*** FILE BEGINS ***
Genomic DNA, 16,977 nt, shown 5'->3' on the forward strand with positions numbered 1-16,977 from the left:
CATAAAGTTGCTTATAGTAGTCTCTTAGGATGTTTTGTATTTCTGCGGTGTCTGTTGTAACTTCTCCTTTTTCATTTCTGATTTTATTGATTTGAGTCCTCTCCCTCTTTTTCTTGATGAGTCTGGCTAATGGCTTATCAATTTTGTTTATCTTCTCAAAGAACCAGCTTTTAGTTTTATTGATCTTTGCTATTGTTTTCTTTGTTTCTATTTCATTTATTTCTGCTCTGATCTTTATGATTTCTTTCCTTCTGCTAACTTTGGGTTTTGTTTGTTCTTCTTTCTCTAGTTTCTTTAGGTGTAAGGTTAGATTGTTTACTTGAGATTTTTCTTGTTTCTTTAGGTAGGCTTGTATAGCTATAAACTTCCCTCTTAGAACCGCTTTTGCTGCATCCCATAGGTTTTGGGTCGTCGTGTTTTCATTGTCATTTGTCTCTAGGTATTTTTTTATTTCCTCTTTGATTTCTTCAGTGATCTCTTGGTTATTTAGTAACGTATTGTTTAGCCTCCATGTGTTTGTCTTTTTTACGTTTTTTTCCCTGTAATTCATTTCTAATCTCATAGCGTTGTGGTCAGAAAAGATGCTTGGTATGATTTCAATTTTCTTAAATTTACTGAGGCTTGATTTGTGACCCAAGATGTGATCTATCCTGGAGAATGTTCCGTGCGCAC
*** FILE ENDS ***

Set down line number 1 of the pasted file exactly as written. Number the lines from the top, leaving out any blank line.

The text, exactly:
Genomic DNA, 16,977 nt, shown 5'->3' on the forward strand with positions numbered 1-16,977 from the left: